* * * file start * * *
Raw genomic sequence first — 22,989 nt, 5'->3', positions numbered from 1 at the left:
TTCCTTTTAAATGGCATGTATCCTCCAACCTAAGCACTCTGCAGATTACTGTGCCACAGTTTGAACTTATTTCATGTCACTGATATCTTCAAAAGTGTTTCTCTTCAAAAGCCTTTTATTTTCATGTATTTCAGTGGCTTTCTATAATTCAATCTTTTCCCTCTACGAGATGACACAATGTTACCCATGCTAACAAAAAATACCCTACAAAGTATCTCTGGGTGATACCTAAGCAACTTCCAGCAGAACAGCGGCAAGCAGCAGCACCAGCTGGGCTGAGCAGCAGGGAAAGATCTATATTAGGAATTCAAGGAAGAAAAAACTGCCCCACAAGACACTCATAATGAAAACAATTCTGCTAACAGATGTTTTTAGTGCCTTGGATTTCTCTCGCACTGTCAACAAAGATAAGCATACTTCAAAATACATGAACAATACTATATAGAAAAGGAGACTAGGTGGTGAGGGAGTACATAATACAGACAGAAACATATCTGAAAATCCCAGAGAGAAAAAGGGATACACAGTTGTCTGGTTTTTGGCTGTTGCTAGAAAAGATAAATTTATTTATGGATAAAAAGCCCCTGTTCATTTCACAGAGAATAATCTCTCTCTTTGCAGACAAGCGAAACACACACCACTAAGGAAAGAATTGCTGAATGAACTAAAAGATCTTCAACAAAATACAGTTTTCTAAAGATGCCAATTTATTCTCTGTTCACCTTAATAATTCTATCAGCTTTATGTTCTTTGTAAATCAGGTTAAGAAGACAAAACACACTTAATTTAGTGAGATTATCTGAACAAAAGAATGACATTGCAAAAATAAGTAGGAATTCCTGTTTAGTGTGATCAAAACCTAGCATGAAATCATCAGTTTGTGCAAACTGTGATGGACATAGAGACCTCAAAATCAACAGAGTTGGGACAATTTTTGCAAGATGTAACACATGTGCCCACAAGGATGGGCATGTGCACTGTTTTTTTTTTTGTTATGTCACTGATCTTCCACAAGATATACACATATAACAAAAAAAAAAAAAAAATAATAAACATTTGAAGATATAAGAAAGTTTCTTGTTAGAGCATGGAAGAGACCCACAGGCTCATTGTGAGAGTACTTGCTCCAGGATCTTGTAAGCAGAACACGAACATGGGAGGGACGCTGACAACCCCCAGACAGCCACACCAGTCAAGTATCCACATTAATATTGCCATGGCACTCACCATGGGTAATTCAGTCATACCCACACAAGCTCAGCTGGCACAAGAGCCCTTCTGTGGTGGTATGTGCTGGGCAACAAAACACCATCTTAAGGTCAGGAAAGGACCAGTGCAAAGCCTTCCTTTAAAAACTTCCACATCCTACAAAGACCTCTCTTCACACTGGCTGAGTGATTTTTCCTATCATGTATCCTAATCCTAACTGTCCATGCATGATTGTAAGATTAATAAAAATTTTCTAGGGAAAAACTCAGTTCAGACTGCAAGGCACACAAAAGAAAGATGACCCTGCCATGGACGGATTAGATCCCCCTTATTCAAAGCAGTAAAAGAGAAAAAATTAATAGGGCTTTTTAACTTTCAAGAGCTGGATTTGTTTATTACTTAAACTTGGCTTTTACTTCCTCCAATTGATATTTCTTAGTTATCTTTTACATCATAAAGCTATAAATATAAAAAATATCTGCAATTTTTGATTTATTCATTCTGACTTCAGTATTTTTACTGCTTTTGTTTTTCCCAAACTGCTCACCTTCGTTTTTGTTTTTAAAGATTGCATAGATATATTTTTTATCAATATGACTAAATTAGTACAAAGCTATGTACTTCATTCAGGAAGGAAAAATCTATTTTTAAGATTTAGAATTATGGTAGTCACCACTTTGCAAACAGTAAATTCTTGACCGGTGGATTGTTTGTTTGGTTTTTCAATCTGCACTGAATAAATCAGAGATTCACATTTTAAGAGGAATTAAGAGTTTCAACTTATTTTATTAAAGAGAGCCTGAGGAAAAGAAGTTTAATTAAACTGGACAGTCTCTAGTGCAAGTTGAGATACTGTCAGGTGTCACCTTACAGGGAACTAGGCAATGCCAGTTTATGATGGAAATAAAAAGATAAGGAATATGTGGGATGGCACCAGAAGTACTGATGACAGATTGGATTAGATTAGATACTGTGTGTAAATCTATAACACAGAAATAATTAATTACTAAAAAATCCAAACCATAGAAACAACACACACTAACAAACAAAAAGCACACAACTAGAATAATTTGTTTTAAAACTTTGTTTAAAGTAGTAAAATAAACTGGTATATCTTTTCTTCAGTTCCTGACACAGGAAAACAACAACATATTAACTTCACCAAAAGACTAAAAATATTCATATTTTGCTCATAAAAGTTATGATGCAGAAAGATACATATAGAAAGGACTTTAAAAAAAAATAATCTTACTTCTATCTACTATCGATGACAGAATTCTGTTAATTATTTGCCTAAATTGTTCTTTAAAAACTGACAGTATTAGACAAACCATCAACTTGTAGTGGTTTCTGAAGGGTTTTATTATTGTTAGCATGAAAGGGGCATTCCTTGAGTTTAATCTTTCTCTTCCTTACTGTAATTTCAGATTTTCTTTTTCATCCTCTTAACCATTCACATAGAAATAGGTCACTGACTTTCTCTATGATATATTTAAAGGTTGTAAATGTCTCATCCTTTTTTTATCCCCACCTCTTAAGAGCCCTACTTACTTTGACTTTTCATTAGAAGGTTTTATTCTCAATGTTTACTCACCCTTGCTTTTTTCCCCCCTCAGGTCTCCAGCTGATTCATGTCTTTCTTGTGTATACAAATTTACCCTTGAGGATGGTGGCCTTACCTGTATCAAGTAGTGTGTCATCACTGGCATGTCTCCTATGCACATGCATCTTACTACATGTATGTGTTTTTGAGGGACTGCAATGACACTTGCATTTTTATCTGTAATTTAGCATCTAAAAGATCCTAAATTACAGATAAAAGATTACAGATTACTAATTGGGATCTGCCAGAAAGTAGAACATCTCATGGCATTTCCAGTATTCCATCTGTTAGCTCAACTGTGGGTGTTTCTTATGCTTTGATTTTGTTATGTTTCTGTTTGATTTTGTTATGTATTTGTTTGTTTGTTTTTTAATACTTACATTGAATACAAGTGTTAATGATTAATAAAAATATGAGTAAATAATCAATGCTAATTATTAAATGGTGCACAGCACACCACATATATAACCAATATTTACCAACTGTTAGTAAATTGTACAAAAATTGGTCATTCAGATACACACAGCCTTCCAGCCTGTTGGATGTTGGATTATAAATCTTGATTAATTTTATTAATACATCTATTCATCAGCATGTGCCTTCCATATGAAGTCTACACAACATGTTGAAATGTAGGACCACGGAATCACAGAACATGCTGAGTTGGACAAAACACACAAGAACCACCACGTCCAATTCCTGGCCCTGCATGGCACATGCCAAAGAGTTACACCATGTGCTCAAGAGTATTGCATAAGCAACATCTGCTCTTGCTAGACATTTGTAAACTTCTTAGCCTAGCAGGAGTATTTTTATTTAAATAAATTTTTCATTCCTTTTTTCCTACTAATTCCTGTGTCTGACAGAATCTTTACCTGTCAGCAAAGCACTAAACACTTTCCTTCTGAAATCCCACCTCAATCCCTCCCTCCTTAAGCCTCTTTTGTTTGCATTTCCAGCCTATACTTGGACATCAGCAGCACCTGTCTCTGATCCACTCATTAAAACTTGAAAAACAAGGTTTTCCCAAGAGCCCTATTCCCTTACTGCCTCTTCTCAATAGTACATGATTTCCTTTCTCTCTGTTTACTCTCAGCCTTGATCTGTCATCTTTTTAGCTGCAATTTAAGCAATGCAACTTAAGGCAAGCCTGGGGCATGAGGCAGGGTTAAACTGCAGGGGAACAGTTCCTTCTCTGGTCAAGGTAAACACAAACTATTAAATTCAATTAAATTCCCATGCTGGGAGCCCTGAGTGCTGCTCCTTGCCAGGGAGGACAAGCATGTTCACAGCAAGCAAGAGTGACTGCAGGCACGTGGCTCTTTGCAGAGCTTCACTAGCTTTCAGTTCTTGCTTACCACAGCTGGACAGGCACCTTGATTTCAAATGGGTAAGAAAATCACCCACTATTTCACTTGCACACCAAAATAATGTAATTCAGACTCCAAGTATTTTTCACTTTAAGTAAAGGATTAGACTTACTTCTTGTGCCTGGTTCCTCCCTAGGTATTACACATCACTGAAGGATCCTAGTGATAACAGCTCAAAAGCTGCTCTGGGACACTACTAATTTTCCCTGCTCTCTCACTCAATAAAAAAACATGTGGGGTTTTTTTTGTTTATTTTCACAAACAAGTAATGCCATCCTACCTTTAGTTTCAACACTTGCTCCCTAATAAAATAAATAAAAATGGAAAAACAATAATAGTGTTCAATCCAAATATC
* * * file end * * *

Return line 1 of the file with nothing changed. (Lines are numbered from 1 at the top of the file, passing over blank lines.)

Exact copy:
Raw genomic sequence first — 22,989 nt, 5'->3', positions numbered from 1 at the left: